That info is actually incorrect. WinFS is still scheduled for Longhorn.
The tech media misinterpreted something.
On Apr 18, 2004, at 8:31 PM, Greg Miller wrote:
Greg Obleshchuk wrote:
I know the MS is looking at replacing the file system with the SQL
engine in Longhorn so they must have
Darren Duncan wrote:
I think the simple answer is that SQLite uses a linked list which can't
know where a page is until reading the next one, but other databases use
something other than a linked list; they would trade a bit of complexity
for speed. -- Darren Duncan
The linked-list structure
Michael Lyubomirskiy wrote:
I got message from the server saying that this group is announcement
only. But I thought I got an email from the moderator saying I can post
by sending to [EMAIL PROTECTED] Could you please tell me how to post
Thank you for your
Bertrand Mansion wrote:
As far as I understand, UTF-8 will read 8859-1 without problem but
ISO-8859-1 will not be able to read UTF-8, unless everything in the UTF8
string uses only 8859-1 codes.
You're wrong, I think.
UTF-8 is a variable length encoding of character codes of the unicode
<[EMAIL PROTECTED]> wrote :
> Bertrand Mansion wrote:
>> As far as I understand, UTF-8 will read 8859-1 without problem but
>> ISO-8859-1 will not be able to read UTF-8, unless everything in the UTF8
>> string uses only 8859-1 codes.
> You're wrong, I think.
> UTF-8 is a variable length
Bertrand Mansion wrote:
I am not sure what this means ?
It is not recommended that you use PHP in a web-server configuration with a
version of the SQLite library compiled with UTF-8 support, since libsqlite
will abort the process if it detects a problem with the UTF-8 encoding.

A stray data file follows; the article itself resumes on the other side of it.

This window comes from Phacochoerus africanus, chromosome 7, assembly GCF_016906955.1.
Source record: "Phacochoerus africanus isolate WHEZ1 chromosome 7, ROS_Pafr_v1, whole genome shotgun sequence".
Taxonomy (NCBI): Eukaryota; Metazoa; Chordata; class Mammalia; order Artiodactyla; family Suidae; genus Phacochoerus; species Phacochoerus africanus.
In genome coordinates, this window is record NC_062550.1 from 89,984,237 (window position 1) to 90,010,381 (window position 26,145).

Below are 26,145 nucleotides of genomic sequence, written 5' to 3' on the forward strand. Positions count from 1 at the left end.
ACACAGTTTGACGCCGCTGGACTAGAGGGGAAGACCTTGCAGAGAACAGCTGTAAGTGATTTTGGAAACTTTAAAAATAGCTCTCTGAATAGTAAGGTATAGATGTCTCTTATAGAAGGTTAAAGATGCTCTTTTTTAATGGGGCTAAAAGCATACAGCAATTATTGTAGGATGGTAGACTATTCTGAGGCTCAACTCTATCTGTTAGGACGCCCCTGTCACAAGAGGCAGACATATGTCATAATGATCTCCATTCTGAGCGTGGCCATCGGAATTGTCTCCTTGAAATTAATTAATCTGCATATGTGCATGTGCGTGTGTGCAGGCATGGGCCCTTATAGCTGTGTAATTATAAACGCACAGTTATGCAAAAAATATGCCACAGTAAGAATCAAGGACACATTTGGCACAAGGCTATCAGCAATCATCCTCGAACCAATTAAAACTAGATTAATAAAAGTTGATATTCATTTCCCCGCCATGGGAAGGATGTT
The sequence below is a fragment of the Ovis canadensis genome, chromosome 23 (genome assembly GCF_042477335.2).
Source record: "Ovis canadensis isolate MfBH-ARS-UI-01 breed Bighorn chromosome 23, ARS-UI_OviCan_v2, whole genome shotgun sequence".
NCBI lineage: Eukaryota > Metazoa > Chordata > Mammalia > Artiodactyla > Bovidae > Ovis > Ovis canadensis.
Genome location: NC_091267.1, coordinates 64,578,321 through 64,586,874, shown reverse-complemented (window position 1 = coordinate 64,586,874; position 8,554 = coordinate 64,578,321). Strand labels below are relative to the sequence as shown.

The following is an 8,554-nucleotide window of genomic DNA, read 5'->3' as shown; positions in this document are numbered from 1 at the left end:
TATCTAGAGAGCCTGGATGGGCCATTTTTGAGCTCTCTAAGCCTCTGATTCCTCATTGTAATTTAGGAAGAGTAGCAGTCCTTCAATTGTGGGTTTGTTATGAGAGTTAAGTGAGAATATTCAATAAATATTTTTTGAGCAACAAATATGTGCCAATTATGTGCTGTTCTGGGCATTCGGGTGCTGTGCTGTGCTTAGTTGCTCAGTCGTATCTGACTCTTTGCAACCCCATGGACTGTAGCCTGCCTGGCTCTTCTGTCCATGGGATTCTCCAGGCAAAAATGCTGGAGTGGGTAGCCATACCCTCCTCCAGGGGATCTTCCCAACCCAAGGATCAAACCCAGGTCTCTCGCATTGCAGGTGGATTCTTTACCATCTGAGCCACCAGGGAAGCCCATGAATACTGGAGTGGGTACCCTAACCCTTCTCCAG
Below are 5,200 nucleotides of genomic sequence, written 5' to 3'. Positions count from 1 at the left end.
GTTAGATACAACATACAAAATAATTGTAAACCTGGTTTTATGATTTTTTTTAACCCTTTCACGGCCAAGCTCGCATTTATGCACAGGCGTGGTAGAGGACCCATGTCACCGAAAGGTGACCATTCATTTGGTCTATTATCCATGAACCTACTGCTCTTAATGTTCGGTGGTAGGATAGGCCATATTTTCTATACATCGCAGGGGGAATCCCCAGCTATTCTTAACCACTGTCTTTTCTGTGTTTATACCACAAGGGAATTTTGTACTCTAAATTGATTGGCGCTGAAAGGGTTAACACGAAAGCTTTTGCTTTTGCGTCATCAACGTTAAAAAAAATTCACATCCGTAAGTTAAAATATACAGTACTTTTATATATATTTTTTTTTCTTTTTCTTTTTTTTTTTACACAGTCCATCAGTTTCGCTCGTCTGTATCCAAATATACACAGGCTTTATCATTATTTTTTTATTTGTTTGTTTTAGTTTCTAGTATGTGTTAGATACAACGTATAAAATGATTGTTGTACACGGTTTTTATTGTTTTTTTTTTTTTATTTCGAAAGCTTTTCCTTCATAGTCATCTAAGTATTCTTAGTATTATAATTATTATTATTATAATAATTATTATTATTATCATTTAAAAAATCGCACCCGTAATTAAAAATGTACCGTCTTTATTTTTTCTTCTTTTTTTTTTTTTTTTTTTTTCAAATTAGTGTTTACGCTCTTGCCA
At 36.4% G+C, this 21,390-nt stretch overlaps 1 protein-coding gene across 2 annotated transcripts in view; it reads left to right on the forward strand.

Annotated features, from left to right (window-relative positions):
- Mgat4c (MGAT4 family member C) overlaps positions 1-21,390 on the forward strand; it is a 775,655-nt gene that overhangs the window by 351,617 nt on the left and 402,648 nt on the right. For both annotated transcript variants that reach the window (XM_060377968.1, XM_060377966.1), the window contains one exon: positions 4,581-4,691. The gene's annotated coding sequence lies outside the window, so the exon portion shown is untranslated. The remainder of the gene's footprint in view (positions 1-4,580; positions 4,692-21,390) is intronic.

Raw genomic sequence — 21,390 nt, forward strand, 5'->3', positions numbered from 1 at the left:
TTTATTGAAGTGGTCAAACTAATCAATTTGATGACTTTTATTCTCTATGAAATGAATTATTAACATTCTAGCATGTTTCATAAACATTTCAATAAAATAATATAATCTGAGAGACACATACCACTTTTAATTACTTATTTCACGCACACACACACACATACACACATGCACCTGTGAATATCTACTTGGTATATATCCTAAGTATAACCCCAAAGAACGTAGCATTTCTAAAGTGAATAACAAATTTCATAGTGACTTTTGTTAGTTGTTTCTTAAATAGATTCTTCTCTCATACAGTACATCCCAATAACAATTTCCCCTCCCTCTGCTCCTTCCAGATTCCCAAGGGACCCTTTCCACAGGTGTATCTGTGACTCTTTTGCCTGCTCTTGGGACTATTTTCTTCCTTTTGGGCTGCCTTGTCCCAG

There is no code
in DLL case of sqlite, do i need to call sqlite_freemem() after
sqlite_exec()/sqlite_get_table(), or only after sqlite_open() , after
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>> I was wondering if it were possible to straightforwardly
>> programmatically control (hopefully without hacking the engine) which
>> tables will be kept cached in memory by default. For example, if I know
>> that a particular table, or a particular index, will be accessed very
>> frequently, is
I've been away and busy and never had a chance to respond to this.
I decided to continue the response as a sqlite-users thread (as opposed
to just responding directly to andrew) in case others wish to listen-in
i am developing a brand new application (manager) that is 'constrained'
On Mon, 2004-04-19 at 07:04, D. Richard Hipp wrote:
> Darren Duncan wrote:
> > I think the simple answer is that SQLite uses a linked list which can't
> > know where a page is until reading the next one, but other databases use
> > something other than a linked list; they would trade a bit
Mrs. Brisby wrote:
The linked-list structure of overflow storage is part of the problem.
But the fact that SQLite uses synchronous I/O is also a factor. In
order to make BLOBs fast in SQLite, I would have to change to a different
indexing technique for overflow storage *and* come up with some
On Mon, 2004-04-19 at 20:36, D. Richard Hipp wrote:
> Mrs. Brisby wrote:
> >>The linked-list structure of overflow storage is part of the problem.
> >>But the fact that SQLite uses synchronous I/O is also a factor. In
> >>order to make BLOBs fast in SQLite, I would have to change to a
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